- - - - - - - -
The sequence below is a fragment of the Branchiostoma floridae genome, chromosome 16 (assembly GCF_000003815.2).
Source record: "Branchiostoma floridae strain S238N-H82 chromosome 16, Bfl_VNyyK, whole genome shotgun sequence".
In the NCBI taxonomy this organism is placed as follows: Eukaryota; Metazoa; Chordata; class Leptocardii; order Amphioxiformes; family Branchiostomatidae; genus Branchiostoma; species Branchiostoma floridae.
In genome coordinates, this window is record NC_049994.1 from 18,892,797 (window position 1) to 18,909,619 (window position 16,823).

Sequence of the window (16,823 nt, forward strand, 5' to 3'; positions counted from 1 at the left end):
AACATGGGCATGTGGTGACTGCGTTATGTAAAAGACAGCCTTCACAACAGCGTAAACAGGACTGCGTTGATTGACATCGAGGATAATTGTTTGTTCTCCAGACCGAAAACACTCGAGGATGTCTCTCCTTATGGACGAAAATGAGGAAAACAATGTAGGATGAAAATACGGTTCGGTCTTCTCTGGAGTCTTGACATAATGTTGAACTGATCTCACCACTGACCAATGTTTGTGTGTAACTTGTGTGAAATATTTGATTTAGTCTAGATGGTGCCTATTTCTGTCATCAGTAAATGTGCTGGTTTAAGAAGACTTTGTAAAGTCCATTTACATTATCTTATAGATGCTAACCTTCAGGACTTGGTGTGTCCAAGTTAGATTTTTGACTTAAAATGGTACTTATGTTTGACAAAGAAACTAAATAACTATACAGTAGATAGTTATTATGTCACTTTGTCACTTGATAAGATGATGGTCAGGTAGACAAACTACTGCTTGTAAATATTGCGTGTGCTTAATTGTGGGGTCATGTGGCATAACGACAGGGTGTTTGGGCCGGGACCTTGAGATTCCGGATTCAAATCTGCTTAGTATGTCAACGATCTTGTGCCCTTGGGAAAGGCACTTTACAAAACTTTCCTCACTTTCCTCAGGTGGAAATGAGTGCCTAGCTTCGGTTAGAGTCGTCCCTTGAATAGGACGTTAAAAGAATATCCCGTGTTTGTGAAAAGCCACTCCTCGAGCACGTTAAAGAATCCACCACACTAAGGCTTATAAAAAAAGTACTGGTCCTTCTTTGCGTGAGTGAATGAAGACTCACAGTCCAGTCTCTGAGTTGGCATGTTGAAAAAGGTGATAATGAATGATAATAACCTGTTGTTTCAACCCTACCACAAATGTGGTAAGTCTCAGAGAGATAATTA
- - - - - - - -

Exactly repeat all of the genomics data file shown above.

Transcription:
The sequence below is a fragment of the Branchiostoma floridae genome, chromosome 16 (assembly GCF_000003815.2).
Source record: "Branchiostoma floridae strain S238N-H82 chromosome 16, Bfl_VNyyK, whole genome shotgun sequence".
In the NCBI taxonomy this organism is placed as follows: Eukaryota; Metazoa; Chordata; class Leptocardii; order Amphioxiformes; family Branchiostomatidae; genus Branchiostoma; species Branchiostoma floridae.
In genome coordinates, this window is record NC_049994.1 from 18,892,797 (window position 1) to 18,909,619 (window position 16,823).

Sequence of the window (16,823 nt, forward strand, 5' to 3'; positions counted from 1 at the left end):
AACATGGGCATGTGGTGACTGCGTTATGTAAAAGACAGCCTTCACAACAGCGTAAACAGGACTGCGTTGATTGACATCGAGGATAATTGTTTGTTCTCCAGACCGAAAACACTCGAGGATGTCTCTCCTTATGGACGAAAATGAGGAAAACAATGTAGGATGAAAATACGGTTCGGTCTTCTCTGGAGTCTTGACATAATGTTGAACTGATCTCACCACTGACCAATGTTTGTGTGTAACTTGTGTGAAATATTTGATTTAGTCTAGATGGTGCCTATTTCTGTCATCAGTAAATGTGCTGGTTTAAGAAGACTTTGTAAAGTCCATTTACATTATCTTATAGATGCTAACCTTCAGGACTTGGTGTGTCCAAGTTAGATTTTTGACTTAAAATGGTACTTATGTTTGACAAAGAAACTAAATAACTATACAGTAGATAGTTATTATGTCACTTTGTCACTTGATAAGATGATGGTCAGGTAGACAAACTACTGCTTGTAAATATTGCGTGTGCTTAATTGTGGGGTCATGTGGCATAACGACAGGGTGTTTGGGCCGGGACCTTGAGATTCCGGATTCAAATCTGCTTAGTATGTCAACGATCTTGTGCCCTTGGGAAAGGCACTTTACAAAACTTTCCTCACTTTCCTCAGGTGGAAATGAGTGCCTAGCTTCGGTTAGAGTCGTCCCTTGAATAGGACGTTAAAAGAATATCCCGTGTTTGTGAAAAGCCACTCCTCGAGCACGTTAAAGAATCCACCACACTAAGGCTTATAAAAAAAGTACTGGTCCTTCTTTGCGTGAGTGAATGAAGACTCACAGTCCAGTCTCTGAGTTGGCATGTTGAAAAAGGTGATAATGAATGATAATAACCTGTTGTTTCAACCCTACCACAAATGTGGTAAGTCTCAGAGAGATAATTA